Item #5 Here again I ran into the language barrier. What we call here as a “hood” is what you refer to as a “bonnet”. For a time I was confused. Then it dawned on me that you were referring to is what we call a “top”! Your chances of locating one to fit the Roi des Belge body run from nil to zero. Those bodies were custom built, which applies to the “top” as well. You will have to do as I did with the “K” and have the assembly made up. There is a chap down in California who is the last man on earth to fabricate top fittings, sockets and he has a friend who makes the wooden bows. His name is Ron Brown. He will not start on a job unless you send him the precise specifications. To get those you will need to consult with Jim Weidenhammer. I believe his “L” has a top. If we can talk him into taking the measurements, then you will be in good shape to tell Mr. Brown what to make.
Item #6 I’ve been in the antique car hobby a long time but have never heard of a Stepney rim. I have read that some of the Whites sent to England were equipped with various items of English manufacture. I suspect this is the case here. That is something you will need to find on your own, or so I think. There was a chap in Springfield, Ohio who made steel rims. I think he is out of business.
Item #7 Speedometers are a real headache. You can use a modern cable and cable housing by simply machining the fittings to fit the threads on the speedometer and geardrive…But the geardrive itself, the bracket it mounts on, and its little fibre gear, are the real challenge. Some geardrives are 1 to 1; some are 1 ½ to 1; some are 2 to 1, etc., etc., depending upon what ratio your Jones calls for. Not only that but the fibre gear must have the right number of teeth and be of the right pitch for the metal wheel gear. Otherwise the speedo will not read correctly. It is all tied in with the number of revolutions per mile the car’s wheel makes.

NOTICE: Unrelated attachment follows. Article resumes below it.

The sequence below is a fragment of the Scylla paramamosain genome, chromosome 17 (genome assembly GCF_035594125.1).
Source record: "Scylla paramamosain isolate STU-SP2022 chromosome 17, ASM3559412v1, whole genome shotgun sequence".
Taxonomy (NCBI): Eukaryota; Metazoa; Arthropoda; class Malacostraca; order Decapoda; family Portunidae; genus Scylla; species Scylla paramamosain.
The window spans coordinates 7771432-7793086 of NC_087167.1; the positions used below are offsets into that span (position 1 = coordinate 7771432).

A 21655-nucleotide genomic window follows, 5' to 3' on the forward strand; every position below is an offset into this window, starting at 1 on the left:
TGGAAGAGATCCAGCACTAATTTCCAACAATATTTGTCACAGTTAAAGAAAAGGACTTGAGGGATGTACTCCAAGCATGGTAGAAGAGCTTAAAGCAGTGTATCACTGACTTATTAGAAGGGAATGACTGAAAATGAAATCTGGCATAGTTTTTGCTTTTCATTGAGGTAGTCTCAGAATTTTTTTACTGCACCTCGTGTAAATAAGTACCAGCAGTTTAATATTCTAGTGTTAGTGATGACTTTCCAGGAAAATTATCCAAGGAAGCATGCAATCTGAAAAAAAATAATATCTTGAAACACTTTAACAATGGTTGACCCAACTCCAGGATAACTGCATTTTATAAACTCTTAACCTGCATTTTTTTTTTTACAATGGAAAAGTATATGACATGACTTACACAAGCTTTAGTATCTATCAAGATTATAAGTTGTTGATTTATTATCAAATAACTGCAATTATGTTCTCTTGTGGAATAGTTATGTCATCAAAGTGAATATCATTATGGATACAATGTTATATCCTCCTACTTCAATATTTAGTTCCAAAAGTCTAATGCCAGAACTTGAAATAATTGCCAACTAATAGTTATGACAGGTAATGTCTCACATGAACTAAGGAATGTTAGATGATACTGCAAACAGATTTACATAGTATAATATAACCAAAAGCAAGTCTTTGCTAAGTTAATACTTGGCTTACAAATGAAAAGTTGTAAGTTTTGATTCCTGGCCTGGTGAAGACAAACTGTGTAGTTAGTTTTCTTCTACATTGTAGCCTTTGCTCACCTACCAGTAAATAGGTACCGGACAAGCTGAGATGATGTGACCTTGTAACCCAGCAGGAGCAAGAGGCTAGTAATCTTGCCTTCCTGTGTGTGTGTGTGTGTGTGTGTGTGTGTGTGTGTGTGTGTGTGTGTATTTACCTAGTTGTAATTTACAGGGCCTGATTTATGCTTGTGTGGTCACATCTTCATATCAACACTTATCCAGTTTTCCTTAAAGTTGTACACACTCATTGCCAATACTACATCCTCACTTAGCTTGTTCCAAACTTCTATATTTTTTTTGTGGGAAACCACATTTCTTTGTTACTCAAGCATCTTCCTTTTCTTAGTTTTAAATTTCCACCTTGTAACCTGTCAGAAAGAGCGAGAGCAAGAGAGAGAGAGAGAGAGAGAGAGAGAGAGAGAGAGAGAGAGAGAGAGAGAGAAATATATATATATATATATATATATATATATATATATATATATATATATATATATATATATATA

It also has to do with the O.D of the tyre. I’ve been all through this several times and with several antique cars. Believe me when I tell you that getting a speedo rigged and reading correctly is one of the most difficult of all antique auto restoration chores. Do you subscribe to Hemming’s Motor News? It has ads by various specialty craftsmen. In past years I know I’ve seen speedometer repairs offered. But you need to be sure you are getting in touch with a shop that does the very old types (pre 1916) and not one that works on the more modern types.
Item #8 I am enclosing a list of names of all those who own a car like yours whom I think might be willing to assist you. There is no point in my sending along addresses of cars sitting in museums because they wouldn’t know how to help you in the first place.
Your late model fan bracket has some trade value--- especially with Joe Ersland who accumulates any and all White parts he can. And he loves to trade. And if it is the big size bracket that fits the 1909-10, 40 horse power cars, I know he’ll want it.
It’s just too darn bad I am retired. For many years I was an international airline Captain for Trans World Airlines (TWA). I made many, many trips into London and enjoyed each and every layover there. Well, those days are gone forever. I do still have a lifetime pass and my sweet wife Lynda has been bugging me to take a trip someplace. Maybe we shall make it over there but who knows when?
Here are some names for you:
James A. Weidenhammer, New York- Owns a 1908 Model “L”, has had it all apart, and has driven it many a mile. He can help you with top (“hood”) dimensions, chimney length, and sill board info.